Issue: March131, 2001

Flowering plants for New Mexico

Question:

Last year I tried planting flowers but my attempt failed. I am originally from the Midwest and didn't research enough for this area. I would like to find flowers that will do well in shade areas as well as direct sun. I hope you can offer me some suggestions. Thank you for your help.

Answer:

This is a difficult question to answer because there are many flowering plants that do well in New Mexico. Some are woody perennials, some herbaceous perennials, annuals and biennials. I will list a few to consider, but please realize this is to encourage you and not to limit you. There are many more than those I will list below. Check your local nurseries and attractive landscapes in your area to expand this list.

Regarding the herbaceous perennials, I am looking forward to the blossoming of my peonies in a few weeks, which is a good choice for colder areas of New Mexico or colder areas in your landscape. My daffodils are just now finishing, but the grape hyacinths are still blooming. Crocus and tulips also do well. Iris is an excellent choice for most of New Mexico, and now there are varieties that will bloom more than once a year. Daylilies are another easy flowering plant to grow, and by properly choosing varieties you can have a long season of blossoms. I also enjoy my butterfly weed which blooms in the drier part of my landscape with other xeric plants. Liatris is another good choice for the drier landscape.

Flowering shrubs are also a good choice. Althea, roses, and vitex bloom through the summer along with xeriscape favorites such as Russian sage, and cherry (or autumn) sage. Lilacs do well in much of New Mexico and provide spring blossoms along with the forsythia and February jasmine. Crepe myrtle is another good choice for summer bloom but may freeze back from mid-New Mexico northward. Cherry sage and crepe myrtle will probably not do well at higher elevations.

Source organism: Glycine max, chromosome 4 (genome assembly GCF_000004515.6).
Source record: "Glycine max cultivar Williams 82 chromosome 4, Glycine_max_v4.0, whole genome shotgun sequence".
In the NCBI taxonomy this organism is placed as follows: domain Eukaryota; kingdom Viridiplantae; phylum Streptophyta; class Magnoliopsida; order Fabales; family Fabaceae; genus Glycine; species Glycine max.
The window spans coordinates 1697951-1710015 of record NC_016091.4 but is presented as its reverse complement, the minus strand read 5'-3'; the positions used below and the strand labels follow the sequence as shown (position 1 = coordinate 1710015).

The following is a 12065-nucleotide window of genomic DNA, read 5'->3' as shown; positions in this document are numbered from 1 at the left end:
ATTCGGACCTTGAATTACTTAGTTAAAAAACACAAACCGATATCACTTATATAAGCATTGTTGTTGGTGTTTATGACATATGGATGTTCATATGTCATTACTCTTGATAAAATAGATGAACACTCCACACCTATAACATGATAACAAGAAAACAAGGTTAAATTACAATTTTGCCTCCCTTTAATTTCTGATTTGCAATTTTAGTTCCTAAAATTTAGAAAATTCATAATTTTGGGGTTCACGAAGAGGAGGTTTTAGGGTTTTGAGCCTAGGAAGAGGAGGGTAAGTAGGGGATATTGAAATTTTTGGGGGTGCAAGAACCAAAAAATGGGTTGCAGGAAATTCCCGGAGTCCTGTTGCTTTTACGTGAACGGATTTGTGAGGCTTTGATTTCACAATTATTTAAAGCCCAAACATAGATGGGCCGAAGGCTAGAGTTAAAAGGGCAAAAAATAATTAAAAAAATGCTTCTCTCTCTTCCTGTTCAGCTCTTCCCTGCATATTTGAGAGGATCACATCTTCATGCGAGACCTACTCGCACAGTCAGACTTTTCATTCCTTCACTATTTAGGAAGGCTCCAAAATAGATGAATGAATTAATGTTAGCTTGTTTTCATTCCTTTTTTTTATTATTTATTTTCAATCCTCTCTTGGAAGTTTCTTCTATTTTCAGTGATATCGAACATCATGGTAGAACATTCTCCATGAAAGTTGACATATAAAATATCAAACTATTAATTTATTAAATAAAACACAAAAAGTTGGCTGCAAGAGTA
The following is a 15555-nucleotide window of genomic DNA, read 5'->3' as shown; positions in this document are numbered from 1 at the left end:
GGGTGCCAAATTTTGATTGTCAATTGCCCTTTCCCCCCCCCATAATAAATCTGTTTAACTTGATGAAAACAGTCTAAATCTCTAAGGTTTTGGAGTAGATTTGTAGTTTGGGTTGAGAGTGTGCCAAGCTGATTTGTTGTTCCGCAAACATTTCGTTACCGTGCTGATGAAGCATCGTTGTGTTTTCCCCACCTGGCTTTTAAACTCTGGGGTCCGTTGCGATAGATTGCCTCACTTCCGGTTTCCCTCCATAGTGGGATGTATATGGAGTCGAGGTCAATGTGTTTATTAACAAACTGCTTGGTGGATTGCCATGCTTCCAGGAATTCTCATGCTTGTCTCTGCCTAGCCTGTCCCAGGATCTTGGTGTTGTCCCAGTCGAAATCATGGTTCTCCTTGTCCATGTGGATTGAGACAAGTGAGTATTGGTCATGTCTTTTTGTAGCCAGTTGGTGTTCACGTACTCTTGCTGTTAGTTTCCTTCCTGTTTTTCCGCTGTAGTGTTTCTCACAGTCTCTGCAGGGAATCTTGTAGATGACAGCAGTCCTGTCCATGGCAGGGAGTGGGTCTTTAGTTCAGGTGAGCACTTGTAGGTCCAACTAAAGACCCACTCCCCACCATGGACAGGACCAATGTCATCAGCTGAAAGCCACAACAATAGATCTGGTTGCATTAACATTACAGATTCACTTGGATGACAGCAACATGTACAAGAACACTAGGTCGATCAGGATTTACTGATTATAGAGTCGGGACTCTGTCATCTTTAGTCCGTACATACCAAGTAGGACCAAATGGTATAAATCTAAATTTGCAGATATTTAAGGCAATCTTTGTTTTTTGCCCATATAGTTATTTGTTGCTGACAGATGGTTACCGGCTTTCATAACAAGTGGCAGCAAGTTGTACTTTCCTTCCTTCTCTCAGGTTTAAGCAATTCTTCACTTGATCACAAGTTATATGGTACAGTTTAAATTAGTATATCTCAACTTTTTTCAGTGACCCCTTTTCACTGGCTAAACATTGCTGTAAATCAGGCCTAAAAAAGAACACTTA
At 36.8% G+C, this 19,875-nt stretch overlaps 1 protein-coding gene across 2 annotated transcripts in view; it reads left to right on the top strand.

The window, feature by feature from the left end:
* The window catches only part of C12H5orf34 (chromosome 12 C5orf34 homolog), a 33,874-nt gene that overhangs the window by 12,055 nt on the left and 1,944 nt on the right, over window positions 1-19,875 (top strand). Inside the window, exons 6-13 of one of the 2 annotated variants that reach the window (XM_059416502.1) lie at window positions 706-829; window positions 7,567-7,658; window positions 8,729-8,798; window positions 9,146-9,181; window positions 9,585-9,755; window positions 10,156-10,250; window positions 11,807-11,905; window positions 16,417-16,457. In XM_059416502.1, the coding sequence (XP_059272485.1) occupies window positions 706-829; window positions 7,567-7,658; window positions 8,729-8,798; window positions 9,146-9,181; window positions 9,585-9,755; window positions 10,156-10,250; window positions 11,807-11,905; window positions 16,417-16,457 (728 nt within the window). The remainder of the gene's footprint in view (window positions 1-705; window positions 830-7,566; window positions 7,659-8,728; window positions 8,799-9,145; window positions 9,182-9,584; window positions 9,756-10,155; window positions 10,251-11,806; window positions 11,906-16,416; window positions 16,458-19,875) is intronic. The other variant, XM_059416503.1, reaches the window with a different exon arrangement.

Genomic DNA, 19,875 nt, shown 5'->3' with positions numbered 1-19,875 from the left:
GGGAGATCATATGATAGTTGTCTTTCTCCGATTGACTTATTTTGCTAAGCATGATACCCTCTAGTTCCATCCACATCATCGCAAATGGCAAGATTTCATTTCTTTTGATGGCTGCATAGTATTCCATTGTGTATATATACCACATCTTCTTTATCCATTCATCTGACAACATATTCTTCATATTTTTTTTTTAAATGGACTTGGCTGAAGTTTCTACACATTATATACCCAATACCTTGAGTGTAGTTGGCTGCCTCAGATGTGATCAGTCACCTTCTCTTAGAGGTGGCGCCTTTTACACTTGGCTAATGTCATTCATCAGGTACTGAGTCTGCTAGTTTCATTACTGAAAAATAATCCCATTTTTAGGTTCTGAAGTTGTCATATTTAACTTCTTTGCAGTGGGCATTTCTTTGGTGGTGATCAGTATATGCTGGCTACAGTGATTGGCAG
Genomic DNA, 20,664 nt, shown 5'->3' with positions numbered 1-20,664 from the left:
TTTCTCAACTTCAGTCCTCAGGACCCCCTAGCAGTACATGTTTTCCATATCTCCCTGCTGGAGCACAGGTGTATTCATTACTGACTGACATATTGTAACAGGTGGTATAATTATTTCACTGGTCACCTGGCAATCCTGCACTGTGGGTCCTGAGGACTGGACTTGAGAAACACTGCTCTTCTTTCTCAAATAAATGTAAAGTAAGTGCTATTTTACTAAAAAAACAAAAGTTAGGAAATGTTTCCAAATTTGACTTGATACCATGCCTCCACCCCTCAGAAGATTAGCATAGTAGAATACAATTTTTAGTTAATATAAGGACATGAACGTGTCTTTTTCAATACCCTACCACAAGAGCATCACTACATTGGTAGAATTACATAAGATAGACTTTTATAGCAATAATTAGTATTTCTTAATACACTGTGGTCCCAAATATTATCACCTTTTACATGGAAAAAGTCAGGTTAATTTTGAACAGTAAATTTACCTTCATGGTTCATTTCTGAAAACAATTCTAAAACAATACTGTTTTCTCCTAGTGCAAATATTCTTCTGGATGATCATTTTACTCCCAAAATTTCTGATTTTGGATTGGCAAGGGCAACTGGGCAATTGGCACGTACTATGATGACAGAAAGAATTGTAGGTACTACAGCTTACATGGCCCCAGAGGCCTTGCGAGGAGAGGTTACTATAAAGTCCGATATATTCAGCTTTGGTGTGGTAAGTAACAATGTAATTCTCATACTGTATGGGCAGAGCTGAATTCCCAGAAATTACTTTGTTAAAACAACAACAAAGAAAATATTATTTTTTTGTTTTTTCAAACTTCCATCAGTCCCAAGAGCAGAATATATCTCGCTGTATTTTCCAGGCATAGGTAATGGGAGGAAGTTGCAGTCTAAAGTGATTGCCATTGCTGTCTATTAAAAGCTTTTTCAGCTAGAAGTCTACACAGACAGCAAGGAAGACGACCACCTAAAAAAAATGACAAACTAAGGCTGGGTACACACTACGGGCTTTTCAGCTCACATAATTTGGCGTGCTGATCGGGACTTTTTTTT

As for annuals and biennials, there is a wide selection from which to choose. For drier parts of the garden, plant Rocky Mountain zinnia and desert marigold. Cosmos takes a little more water as do the biennial hollyhocks. Sunflowers, rudbeckias (gloriosa daisy and black-eyed Susan), shasta daisy, and many others do well in New Mexico. Even the pansies will do well in the fall and spring (sometimes winter). There are certainly many more than you can fit into most landscapes, so you should have no problem finding flowering plants to grow.

It is important that you match the plants to your soil or modify the soil to accommodate the plants. A soil test will be very helpful in doing this. Our soils tend to be low in organic matter. This is good for some of our xeriscape plants, but some of the others will benefit from the addition of organic material to the soil. If the soil in your landscape is too difficult to work with, consider building raised beds where you can also engineer the soil to suit your purpose. Just remember that water is a limiting resource in New Mexico and should be used wisely. Improper irrigation is often the cause of disease problems in our gardens.

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Send gardening questions to Southwest Yard and Garden, Attn: Dr. Marisa Thompson at desertblooms@nmsu.edu or at https://www.facebook.com/DesertBloomsNM/. Please include your county Extension Agent (aces.nmsu.edu/county) and your county of residence with your question!

For more gardening information, visit the NMSU Extension Horticulture page: desertblooms@nmsu.edu.

Marisa Y. Thompson, PhD, is the Extension Horticulture Specialist, in the Department of Extension Plant Sciences at the New Mexico State University Los Lunas Agricultural Science Center, office: 505-865-7340, ext. 113.